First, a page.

Nebraska, the Cornhusker State

Nebraska, the Cornhusker State

by Sandra Merville Hart

Nebraska’s nickname is The Cornhusker State. Farmers used to hold cornhusking contests. The University of Nebraska chose a Cornhusker as its mascot, which the state afterward adopted as its nickname.

The Otoe called the Platte River “Nebrathka,” which means “flat water.” The Omaha name for the river was “Ni-ubthatka,” or “spreading water.” The French called it Platte River, meaning “flat.”

The early history of Nebraska

The Omaha, Dakotas, and the Pawnee lived in what is now known as Nebraska long before any white settlers arrived. Spain claimed it in 1541 and then France in 1682. Neither built permanent settlements.

Though Bellevue became the first permanent settlement in 1822, most pioneers simply traveled the Oregon Trail through the area on their way out west. Some wrote that the land wasn’t good farmland. The government named the land Indian Territory.

No settlers could live there until 1854 when Native Americans were forced out.

Nebraska Becomes a State

The 1862 Homestead Act offered settlers 160 acres of land if they lived there 5 years. Railroads were built.

Nebraska became our 37th state on March 1, 1867.

Settlers live in sod housesnebraska-321291_960_720

Trees were rare on the prairie. When the first settlers came to Nebraska, they built sod houses.

Prairie grass grew abundantly. Pioneers cut thin layers of sod (grass and dirt) into blocks and built their homes.

First Arbor Day

J. Sterling Morton was a newspaper editor who longed to see trees growing in Nebraska. He recommended a holiday to celebrate planting trees. Our nation’s first Arbor Day happened in Nebraska on April 10, 1872. Over 1,000,000 trees were planted that day!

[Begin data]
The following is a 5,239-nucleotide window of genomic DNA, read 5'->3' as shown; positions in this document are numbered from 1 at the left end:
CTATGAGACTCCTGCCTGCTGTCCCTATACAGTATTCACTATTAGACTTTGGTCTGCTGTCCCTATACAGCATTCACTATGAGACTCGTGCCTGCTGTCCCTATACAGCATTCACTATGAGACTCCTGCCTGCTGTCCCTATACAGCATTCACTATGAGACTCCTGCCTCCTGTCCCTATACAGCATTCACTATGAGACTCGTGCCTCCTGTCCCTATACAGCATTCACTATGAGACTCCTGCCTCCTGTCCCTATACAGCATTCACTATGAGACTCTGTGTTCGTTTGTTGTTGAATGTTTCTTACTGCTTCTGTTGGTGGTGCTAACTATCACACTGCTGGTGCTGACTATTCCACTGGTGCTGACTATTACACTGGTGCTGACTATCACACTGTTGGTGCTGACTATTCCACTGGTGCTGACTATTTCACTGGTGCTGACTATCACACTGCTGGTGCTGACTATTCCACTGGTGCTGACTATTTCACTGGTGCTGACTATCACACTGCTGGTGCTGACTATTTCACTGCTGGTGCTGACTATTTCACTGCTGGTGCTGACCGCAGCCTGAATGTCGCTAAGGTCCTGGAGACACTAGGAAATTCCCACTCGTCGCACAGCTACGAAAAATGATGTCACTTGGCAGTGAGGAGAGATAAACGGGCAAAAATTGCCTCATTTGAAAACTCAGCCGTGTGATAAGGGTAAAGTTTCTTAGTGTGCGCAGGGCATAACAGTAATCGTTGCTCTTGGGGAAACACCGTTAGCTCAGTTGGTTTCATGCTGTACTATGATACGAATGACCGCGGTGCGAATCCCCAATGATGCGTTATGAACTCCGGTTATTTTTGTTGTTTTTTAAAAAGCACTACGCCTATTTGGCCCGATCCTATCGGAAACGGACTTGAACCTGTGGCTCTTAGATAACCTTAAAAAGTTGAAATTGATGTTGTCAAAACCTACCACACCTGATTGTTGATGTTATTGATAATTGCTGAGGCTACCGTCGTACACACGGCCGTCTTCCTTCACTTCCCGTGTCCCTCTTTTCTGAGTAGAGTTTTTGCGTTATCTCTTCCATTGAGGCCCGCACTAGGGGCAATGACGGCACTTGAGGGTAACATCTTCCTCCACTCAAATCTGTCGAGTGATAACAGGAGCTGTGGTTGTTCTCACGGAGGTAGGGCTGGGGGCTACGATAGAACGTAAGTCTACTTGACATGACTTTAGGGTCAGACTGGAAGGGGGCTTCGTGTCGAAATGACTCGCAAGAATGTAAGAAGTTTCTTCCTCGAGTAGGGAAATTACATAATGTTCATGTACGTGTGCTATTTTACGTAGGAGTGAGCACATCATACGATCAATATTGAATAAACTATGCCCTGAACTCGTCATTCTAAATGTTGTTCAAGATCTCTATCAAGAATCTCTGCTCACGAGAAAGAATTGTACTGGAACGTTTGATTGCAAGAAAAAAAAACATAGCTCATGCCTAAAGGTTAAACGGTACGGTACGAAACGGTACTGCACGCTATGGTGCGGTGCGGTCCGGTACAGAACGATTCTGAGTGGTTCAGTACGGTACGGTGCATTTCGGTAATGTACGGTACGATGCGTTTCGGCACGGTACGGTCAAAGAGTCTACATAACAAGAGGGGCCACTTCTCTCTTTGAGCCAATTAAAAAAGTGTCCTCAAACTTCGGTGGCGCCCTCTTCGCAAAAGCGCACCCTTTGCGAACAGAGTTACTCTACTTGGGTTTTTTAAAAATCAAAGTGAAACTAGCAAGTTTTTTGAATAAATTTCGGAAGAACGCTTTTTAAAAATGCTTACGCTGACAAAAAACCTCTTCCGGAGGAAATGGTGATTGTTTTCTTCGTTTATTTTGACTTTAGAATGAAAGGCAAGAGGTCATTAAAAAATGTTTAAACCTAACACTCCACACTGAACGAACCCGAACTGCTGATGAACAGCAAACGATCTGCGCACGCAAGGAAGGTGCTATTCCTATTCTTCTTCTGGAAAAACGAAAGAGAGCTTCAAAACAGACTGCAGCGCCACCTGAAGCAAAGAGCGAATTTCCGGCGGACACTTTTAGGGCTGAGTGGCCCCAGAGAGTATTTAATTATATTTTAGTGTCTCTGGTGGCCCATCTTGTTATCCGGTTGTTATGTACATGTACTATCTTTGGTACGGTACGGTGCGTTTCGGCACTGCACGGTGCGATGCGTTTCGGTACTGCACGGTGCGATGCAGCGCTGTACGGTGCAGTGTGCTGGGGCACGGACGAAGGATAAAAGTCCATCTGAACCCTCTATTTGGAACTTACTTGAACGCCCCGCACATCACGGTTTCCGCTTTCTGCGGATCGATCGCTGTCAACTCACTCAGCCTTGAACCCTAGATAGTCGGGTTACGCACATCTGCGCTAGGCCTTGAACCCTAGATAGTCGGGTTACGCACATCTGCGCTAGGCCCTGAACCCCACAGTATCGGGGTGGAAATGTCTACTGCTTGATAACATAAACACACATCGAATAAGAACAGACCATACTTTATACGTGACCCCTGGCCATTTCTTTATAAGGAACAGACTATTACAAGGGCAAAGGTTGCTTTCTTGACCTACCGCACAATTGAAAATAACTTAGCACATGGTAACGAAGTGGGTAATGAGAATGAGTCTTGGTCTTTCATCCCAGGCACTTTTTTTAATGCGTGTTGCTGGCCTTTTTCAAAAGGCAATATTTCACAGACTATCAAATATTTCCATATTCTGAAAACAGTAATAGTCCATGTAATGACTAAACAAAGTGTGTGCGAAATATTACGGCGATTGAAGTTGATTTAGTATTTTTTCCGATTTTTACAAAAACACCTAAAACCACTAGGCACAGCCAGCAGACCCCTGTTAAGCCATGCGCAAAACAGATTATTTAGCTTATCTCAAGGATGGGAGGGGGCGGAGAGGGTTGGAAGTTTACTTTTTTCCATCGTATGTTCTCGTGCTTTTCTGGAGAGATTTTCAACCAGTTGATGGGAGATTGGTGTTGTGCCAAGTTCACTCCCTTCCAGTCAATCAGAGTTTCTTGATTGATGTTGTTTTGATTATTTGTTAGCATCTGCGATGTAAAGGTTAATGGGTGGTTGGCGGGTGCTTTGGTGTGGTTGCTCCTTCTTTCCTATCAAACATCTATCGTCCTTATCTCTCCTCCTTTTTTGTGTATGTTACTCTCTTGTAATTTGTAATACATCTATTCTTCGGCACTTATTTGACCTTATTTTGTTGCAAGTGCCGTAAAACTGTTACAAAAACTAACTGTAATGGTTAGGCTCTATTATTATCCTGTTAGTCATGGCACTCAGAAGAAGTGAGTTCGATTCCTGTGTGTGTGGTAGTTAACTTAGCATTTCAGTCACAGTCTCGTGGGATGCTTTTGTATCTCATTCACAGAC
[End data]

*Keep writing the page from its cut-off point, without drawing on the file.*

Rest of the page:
scotts-bluff-2059387_960_720Oregon Trail

Pioneers traveling west on the Oregon Trail went through the southern part of Nebraska. They saw beautiful sights such as Scotts Bluff and Chimney Rock.

Scotts Bluff is now Scotts Bluff National Monument, a great place to visit when vacationing in the area.

Other fun facts about Nebraska

Nebraska National Forest is the largest man-made forest in the United States.

Red Cloud, a famous Lakota chief, helped protect his land from being taken over by the government.

The smallest city hall (10 feet by 10 feet) is in Maskell.

Kool-Ade (now known as Kool-Aid) was created by Edwin Perkins of Hastings in 1927.

The Pony Express passed thru Nebraska on its way from Missouri to California.

The state bird is western meadowlark.

The state flower is goldenrod.



50 States Our America: Time for Kids, Time Inc. Books, 2017.

Balkan, Gabrielle. The 50 States, Wide Eyed Editions, 2015.

Cheney, Lynne. Our 50 States: A Family Adventure Across America, Simon & Schuster Books for Young Readers, 2006.

Davis, Kenneth C. Don’t Know Much About The 50 States, HarperCollins Publishers, 2001.

Fast Facts About the 50 States. Children’s Press, 2010.

Keenan, Sheila. Greetings from the 50 States, Scholastic Inc., 2008.


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